Home brewed guide to dismantling critters in the wild and making them tastylicious. Local point men Griffiths and Horton do it right, showing the ins and outs of being at the top of the food chain. Big fans of both these guys. Jesse has killed and cooked every tasty thing we have had here in the hill country. Jody has shot, edited and downloaded Jesse, us (and everyone else) while it was happening.
Good read, photo, recipes and stories. Lets not forget the unsung heroes: Morgan, Tamara, Tabitha, Morgan, Greg, Morgan… Excited to see high caliber cookbooks coming out of the Austin food scene.
First off, every bread book should have a puffy cover. This one does. Seriously, it’s puffy.. go ahead touch it. The author is Chad Robertson, owner operator of Tartine Bakery in San Francisco (which is a city in Northern California). He has been baking since he was young. I know this because I realized I have another book, published in 1999, that has a picture of him on the cover. Suffice to say, the guy has been covered in flour most of his life. That’s good news for us, because he knows how to make killer bread and he wrote a book telling us how to do it.
Step by step guide on how to make a basic loaf from starter, bread variations (bagels, pizza, baguettes) and recipes with bread (panzanella, raclette, bruschetta). Awesome book. The puffy cover is just a bonus.
Tartine Bread by Chad Robertson
I needed this. I have been struggling with food from the Crescent City. Show and tell cookbooks weren’t giving me any answers. I needed to get my arms around the food culture. Understand its guts. I have been searching for a conduit to show me the reason why the big N.O. is important. Give me a time line through menus, a history of natural disasters, culinary roadmap of influences, all bound in eggshell off-white paper. I’m not a hard guy to please. It’s true, I read at a fourth grade level. But, this book sings to me. Knowing a place’s history helps me understand it’s current focus and likely trajectory. It’s like the History Channel high on Truffles: Paul Prudhomme (Commanders Palace) begat Emeril Lagasse (Emeril’s), begat Susan Spicer (Bayona), begat Donald Link (Herbsaint). New Orleans has a storied culinary bloodline. Thanks to author Tom Fitzmorris for putting it down on paper.
Lately, I’ve been struggling with the food of the great state of Louisiana. I love the idea of Cajun food. I love the history, the influences, the spices. But, apparently, I suck at making it. Just in time to give me a hand is the Donald Link book Real Cajun. It hits on the swamp classics (etouffee, gumbo, oysters and the like), with personal stories to back them up.
The James Beard Foundation recently gave Real Cajun top honors for the category of ‘American Cooking’. It also wins the Austin Food Journal award for ‘Kick-Assness’ due to its local ties. Chef McClung at Jeffrey’s cut his teeth at Link’s top notch New Orleans restaurant Herbsaint. And, it’s co-written by one of my favorite cookbook authors, Austinite Paula Disbrowe.
First out of the gate, Chicken Sauce Piquant (page 123). It is a spicy chicken, pepper and tomato stew. The dish starts out as fried chicken, with the sauce started in the same pan. Tomatoes, onions, garlic, chilies are cooked down with chicken stock and herbs. Gutsy, rich, satisfying.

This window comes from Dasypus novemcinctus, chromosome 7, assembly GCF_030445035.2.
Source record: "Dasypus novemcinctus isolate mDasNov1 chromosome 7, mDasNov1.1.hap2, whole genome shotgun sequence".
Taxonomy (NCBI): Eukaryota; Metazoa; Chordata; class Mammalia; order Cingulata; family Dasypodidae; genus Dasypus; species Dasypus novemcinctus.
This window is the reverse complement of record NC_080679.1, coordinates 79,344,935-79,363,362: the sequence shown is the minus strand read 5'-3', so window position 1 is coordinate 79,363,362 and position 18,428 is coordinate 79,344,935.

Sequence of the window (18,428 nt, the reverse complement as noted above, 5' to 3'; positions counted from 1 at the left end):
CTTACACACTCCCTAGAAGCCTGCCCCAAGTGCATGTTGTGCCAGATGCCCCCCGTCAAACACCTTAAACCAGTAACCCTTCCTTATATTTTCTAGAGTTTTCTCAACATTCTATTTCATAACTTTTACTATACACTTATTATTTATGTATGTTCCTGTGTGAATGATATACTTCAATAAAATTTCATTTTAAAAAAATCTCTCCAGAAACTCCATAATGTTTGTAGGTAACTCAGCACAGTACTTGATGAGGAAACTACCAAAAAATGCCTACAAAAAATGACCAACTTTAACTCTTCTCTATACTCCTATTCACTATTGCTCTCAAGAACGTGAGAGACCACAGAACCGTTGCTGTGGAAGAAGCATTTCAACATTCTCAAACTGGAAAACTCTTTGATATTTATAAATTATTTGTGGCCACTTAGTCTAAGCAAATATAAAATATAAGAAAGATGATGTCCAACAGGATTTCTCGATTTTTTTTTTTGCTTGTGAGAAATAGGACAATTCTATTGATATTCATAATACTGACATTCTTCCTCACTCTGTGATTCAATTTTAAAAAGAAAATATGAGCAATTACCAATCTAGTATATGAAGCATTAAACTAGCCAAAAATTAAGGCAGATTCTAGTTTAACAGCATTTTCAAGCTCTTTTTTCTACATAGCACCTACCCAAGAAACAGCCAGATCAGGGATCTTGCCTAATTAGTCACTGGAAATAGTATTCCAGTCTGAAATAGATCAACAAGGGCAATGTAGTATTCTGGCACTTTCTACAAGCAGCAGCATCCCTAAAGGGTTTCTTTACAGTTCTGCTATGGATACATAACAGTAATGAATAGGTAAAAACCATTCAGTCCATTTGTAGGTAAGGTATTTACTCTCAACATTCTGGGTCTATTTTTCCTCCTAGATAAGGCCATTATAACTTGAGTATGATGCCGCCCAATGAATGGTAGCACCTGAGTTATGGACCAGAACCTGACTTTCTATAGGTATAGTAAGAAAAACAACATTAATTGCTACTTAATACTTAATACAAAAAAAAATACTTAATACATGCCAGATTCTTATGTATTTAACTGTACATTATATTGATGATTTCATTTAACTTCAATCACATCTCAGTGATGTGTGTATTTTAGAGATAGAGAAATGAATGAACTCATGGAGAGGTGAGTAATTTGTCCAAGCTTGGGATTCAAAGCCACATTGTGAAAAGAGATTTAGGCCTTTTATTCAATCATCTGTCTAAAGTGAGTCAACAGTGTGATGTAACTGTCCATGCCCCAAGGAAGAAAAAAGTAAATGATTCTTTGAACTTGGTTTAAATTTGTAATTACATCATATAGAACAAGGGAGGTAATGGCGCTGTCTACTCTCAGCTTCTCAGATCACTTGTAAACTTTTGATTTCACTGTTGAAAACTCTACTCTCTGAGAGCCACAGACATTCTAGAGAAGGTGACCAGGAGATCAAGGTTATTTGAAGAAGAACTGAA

I may be getting over my fear of Cajun cooking. This book is a push in the right direction. Or, it could be the altar to Emeril Lagasse I set up in the pantry. Either way, I’m back on track.
For the longest time, when someone would ask me “What’s a good first cookbook?”, I would recommend Julia Child’s The Way To Cook. Julia and I were having a thing in the 90′s and I want to help her out with book sales. As my personal interests shifted towards books more focused on technique, new recommendations emerged. Now, I’m a fan of Cooking, by James Peterson. It has the right balance. First, the basics: knife sharpening, boning fish, stocks, etc. Then, a wide variety of commonly prepared items: salads, salsas, roasts, pies and many more. Plus, it’s written in a comfortable tone, like your aunt dispensing a family recipe.
What bugs me about many cookbooks is that they either don’t explain all you need to know to successfully pull off the item you are creating or they imply that some sort of magic is needed. Mr. Peterson gives you plain talk. Cooking for over 40 years, and teaching cooking for the bulk of it, has given him plenty of time to weed out what works and what doesn’t. “Cooking is based on doing lots of little things correctly without taking shortcuts.” That is about the clearest wisdom I have heard on the subject.
There is nothing quite like the feeling of walking into a hotel conference room and being overwhelmed by the smell of frying bacon. Awesome. Marshall and Greg did a great job walking us through the basics of curing, drying, smoking, wet cures and pink salts. The pork was from Richardson Farms. (Did I hear they are milling their own flour now?) If you haven’t been to a Slow Food event in a while (or at all), you should check one out.
Michael Ruhlman & Brian Polcyn’s Charcuterie book seems to be the go-to text on the subject. This is a deep book that I haven’t begun to get deep into yet. Once you start hanging meat around your house, you just can’t go back (it also forces an awkward conversation with the kids, or cats, for that matter).
Basic Dry Cure (from the book): yields 4.5 cups
1 pound kosher salt
8 oz sugar
2 oz pink salt (sodium nitrite salt)
Combine all ingredients, mixing well. Store in a plastic container, keeps indefinitely. Use 1/4 cup for every 3 to 5 pounds of pork belly.